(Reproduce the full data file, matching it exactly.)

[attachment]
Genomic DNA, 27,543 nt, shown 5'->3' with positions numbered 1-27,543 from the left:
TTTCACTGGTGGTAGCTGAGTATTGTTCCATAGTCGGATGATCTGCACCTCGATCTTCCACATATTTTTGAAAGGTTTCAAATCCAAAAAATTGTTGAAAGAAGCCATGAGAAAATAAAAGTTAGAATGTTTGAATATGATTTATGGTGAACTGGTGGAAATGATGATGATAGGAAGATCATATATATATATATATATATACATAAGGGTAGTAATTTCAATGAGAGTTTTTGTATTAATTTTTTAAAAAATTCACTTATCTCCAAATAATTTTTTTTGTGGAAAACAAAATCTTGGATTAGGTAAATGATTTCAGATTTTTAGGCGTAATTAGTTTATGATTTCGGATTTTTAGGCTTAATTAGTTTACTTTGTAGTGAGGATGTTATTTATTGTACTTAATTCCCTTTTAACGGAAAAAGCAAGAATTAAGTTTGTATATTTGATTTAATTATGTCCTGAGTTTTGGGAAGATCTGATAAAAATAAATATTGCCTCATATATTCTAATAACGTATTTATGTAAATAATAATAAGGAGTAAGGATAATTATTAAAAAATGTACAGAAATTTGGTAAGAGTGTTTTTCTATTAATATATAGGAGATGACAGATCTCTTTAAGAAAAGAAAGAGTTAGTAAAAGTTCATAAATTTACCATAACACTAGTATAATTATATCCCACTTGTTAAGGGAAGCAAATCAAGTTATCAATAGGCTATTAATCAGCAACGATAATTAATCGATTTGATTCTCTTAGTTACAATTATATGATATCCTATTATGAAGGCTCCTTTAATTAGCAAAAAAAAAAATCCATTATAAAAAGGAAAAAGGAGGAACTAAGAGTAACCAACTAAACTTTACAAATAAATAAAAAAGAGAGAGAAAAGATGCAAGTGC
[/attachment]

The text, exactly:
Genomic DNA, 27,543 nt, shown 5'->3' with positions numbered 1-27,543 from the left:
TTTCACTGGTGGTAGCTGAGTATTGTTCCATAGTCGGATGATCTGCACCTCGATCTTCCACATATTTTTGAAAGGTTTCAAATCCAAAAAATTGTTGAAAGAAGCCATGAGAAAATAAAAGTTAGAATGTTTGAATATGATTTATGGTGAACTGGTGGAAATGATGATGATAGGAAGATCATATATATATATATATATATACATAAGGGTAGTAATTTCAATGAGAGTTTTTGTATTAATTTTTTAAAAAATTCACTTATCTCCAAATAATTTTTTTTGTGGAAAACAAAATCTTGGATTAGGTAAATGATTTCAGATTTTTAGGCGTAATTAGTTTATGATTTCGGATTTTTAGGCTTAATTAGTTTACTTTGTAGTGAGGATGTTATTTATTGTACTTAATTCCCTTTTAACGGAAAAAGCAAGAATTAAGTTTGTATATTTGATTTAATTATGTCCTGAGTTTTGGGAAGATCTGATAAAAATAAATATTGCCTCATATATTCTAATAACGTATTTATGTAAATAATAATAAGGAGTAAGGATAATTATTAAAAAATGTACAGAAATTTGGTAAGAGTGTTTTTCTATTAATATATAGGAGATGACAGATCTCTTTAAGAAAAGAAAGAGTTAGTAAAAGTTCATAAATTTACCATAACACTAGTATAATTATATCCCACTTGTTAAGGGAAGCAAATCAAGTTATCAATAGGCTATTAATCAGCAACGATAATTAATCGATTTGATTCTCTTAGTTACAATTATATGATATCCTATTATGAAGGCTCCTTTAATTAGCAAAAAAAAAAATCCATTATAAAAAGGAAAAAGGAGGAACTAAGAGTAACCAACTAAACTTTACAAATAAATAAAAAAGAGAGAGAAAAGATGCAAGTGC